Category: Resourceful Young Children | Comprehensive ECD package | 1 November, 2012 - 16:32← BACK
Hope House Counselling Centre was started in January 2004 by Judy Strickland. She saw the need to make general counselling available to anybody irrespective of race, gender, religion, or age. She realised that there were psychologists and professional counsellors who offered help to those who could afford R400 or more per session. Some specialist organisations offered a counselling service for specific events such as trauma, rape, religion, or family problems. She saw the need for a general counselling centre offering counselling on a broad range of issues, broadly grouped as Mental Health.
Although supported by many, she was initially the only active person in this venture. Her first client was a woman who was suffering post-natal depression. Although the venture has grown tremendously in the interim, it is interesting to reflect how the first client indicated the need for mental health counselling for women during and after pregnancy. It seems most appropriate for Hope House to now be fully committed to the Perinatal Mental Health Project.
During the period 2004 to 2008, Hope House grew to an organisation that had five volunteer counsellors, seeing about 80 people for counselling each month. The monthly expenditure was about R7 000. People came from Lakeside, Muizenberg, Westlake, Capricorn, Fish Hoek, and Ocean View. In addition to Counselling Sessions, Life Skills courses were presented, covering Anger Management, Stress Management, Loss Recovery, and a course called “Making Peace with Your Past”. Support groups were started for those suffering from Depression, those in recovery from addiction, and for families of addicts.
All this took place in a house belonging to a church with two counselling rooms, a small office, and a bigger room for group meetings. More and more people were approaching Hope House for its counselling service, which was offered on a donation basis. The costs were minimal, as the rent was very low, and the counsellors were volunteers. The Management of Hope House believed that it was important to ensure that the counselling offered was of a high standard. Volunteer counsellors had to be well trained and pass a strict interview process before they were accepted to counsel at the Centre.
In order to find acceptable counsellors, we started a one year Lay Counsellor Training programme.
In 2008, two problems arose. Firstly, the premises were sometimes inadequate for the activities. We needed more space. Then the church who owned the property gave us notice that they intended using the house for their own purposes.
Hope House needed to look for alternative premises, and were blessed to be offered a house in Bergvliet. The new premises was set in a peaceful garden setting, and provided us with three counselling rooms, a large meeting room, a big office, and a waiting room.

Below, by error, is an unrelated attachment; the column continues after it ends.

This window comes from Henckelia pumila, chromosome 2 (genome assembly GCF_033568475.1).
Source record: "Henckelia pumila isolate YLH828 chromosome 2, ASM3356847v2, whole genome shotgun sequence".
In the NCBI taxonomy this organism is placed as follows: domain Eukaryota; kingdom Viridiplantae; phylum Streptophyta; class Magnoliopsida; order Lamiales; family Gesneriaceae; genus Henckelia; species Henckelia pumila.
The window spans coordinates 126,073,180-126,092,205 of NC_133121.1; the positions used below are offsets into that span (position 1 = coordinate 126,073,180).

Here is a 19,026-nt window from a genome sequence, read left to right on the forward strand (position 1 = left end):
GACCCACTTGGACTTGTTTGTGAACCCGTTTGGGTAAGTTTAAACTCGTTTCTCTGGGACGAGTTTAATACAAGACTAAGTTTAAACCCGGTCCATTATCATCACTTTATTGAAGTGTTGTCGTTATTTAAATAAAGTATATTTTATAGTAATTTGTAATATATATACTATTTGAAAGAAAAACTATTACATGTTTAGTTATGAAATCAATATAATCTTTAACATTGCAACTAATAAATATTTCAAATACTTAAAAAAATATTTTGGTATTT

During the period 2008 to 2011 Hope House activities snowballed. General Counselling remained the core activity. Up to four hundred counselling sessions were taking place each month. 36 volunteer counsellors were now assisting in helping all those seeking help. Play therapy for children was added to our services, resulting in requests for help from parents, children’s homes and Social Welfare.
False Bay Hospital approached us in 2008 and requested a Termination of Pregnancy counsellor “on site”. The counsellor we allocated to False Bay was so appreciated by the Hospital that she was requested to offer a counselling service to out-patients. We were given a small counselling room, and saw all patients referred by the Hospital for counselling.
The administration of all these services became difficult to manage. It became apparent that a full time receptionist was required. We were being pushed by the work load from being a volunteer organisation to being a bigger NPO with new legal and professional requirements. This required more funding than we were receiving. More funding meant meeting more stringent requirements for good governance from funders. We could not remain a small NPO focused only on our vision of offering counselling to the community, as we would be limited through capacity constraints. We had to make a big step forward, and become more business-like in our approach.
In 2010 Hope House Counselling Centre and The Perinatal Mental Health Project, part of the Child Psychiatry Department at the University of Cape Town, held a meeting, from which a new partnership emerged. PMHP was running a Perinatal project at Mowbray Maternity Hospital, offering screening and counselling services to the pregnant mothers. The screening was to try to ascertain which of the pregnant women were at risk of mental health problems during and after pregnancy. Risks varied from those prone to depression, those using alcohol or drugs, those without support at home, and those in extreme poverty. Those found to be at risk were offered ongoing and regular counselling to help them cope with the stress of pregnancy, birth, and motherhood. The counselling was intended to encourage the mother, and to create a better beginning in life for the baby.